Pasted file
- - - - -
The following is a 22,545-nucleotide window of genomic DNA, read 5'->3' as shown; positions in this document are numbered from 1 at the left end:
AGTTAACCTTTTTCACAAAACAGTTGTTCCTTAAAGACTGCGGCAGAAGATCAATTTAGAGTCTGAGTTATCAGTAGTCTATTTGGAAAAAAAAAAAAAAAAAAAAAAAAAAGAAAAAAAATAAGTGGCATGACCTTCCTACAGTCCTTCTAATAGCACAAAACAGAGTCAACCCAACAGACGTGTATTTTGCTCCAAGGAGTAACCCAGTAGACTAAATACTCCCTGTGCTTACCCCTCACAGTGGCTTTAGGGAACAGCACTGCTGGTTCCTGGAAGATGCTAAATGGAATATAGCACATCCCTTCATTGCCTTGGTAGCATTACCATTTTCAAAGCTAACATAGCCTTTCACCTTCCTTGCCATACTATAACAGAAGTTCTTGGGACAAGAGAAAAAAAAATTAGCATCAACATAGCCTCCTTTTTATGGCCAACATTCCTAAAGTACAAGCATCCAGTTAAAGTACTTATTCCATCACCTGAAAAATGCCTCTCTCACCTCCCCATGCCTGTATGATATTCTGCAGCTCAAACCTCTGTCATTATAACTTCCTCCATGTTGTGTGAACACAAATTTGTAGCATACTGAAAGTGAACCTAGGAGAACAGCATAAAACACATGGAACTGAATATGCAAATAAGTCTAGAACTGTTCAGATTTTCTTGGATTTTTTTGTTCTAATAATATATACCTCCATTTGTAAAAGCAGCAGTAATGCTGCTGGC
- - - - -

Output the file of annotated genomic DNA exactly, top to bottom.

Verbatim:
The following is a 22,545-nucleotide window of genomic DNA, read 5'->3' as shown; positions in this document are numbered from 1 at the left end:
AGTTAACCTTTTTCACAAAACAGTTGTTCCTTAAAGACTGCGGCAGAAGATCAATTTAGAGTCTGAGTTATCAGTAGTCTATTTGGAAAAAAAAAAAAAAAAAAAAAAAAAAGAAAAAAAATAAGTGGCATGACCTTCCTACAGTCCTTCTAATAGCACAAAACAGAGTCAACCCAACAGACGTGTATTTTGCTCCAAGGAGTAACCCAGTAGACTAAATACTCCCTGTGCTTACCCCTCACAGTGGCTTTAGGGAACAGCACTGCTGGTTCCTGGAAGATGCTAAATGGAATATAGCACATCCCTTCATTGCCTTGGTAGCATTACCATTTTCAAAGCTAACATAGCCTTTCACCTTCCTTGCCATACTATAACAGAAGTTCTTGGGACAAGAGAAAAAAAAATTAGCATCAACATAGCCTCCTTTTTATGGCCAACATTCCTAAAGTACAAGCATCCAGTTAAAGTACTTATTCCATCACCTGAAAAATGCCTCTCTCACCTCCCCATGCCTGTATGATATTCTGCAGCTCAAACCTCTGTCATTATAACTTCCTCCATGTTGTGTGAACACAAATTTGTAGCATACTGAAAGTGAACCTAGGAGAACAGCATAAAACACATGGAACTGAATATGCAAATAAGTCTAGAACTGTTCAGATTTTCTTGGATTTTTTTGTTCTAATAATATATACCTCCATTTGTAAAAGCAGCAGTAATGCTGCTGGC